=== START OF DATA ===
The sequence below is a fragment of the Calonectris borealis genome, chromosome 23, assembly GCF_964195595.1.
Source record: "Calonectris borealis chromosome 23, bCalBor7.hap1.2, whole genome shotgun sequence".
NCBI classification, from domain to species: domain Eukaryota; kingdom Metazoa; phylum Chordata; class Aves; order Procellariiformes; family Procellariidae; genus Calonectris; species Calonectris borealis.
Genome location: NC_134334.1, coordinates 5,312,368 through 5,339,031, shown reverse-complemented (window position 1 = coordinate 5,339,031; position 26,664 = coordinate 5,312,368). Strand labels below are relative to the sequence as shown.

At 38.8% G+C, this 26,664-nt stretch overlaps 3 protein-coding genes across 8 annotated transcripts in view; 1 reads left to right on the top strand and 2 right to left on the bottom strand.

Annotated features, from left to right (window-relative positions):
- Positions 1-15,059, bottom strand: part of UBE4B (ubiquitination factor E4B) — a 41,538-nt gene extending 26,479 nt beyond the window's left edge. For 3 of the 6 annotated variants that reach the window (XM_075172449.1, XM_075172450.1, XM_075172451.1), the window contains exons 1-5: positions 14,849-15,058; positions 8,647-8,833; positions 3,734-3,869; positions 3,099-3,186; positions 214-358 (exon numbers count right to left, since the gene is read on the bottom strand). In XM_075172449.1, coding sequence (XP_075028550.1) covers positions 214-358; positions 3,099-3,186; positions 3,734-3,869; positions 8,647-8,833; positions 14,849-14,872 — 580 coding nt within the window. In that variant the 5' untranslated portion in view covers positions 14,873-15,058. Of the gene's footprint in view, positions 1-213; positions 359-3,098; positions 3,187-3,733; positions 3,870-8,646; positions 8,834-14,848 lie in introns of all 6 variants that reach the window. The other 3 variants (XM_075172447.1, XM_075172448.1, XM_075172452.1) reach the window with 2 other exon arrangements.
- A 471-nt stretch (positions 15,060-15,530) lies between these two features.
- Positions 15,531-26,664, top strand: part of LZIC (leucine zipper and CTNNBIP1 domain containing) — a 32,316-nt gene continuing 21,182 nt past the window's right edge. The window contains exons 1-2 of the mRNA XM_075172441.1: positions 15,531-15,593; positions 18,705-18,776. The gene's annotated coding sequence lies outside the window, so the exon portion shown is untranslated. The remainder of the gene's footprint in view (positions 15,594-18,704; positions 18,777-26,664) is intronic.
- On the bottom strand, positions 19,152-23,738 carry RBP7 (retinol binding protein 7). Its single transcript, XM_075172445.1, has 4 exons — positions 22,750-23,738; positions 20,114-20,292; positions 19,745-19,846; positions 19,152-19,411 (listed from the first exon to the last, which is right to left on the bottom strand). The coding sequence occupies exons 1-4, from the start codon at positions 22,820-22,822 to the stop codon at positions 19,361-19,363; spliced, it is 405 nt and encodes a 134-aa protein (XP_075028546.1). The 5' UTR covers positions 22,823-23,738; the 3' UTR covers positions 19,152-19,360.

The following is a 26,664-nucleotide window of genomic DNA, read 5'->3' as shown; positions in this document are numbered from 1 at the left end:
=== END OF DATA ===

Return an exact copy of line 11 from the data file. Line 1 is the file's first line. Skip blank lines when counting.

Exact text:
The following is a 26,664-nucleotide window of genomic DNA, read 5'->3' as shown; positions in this document are numbered from 1 at the left end: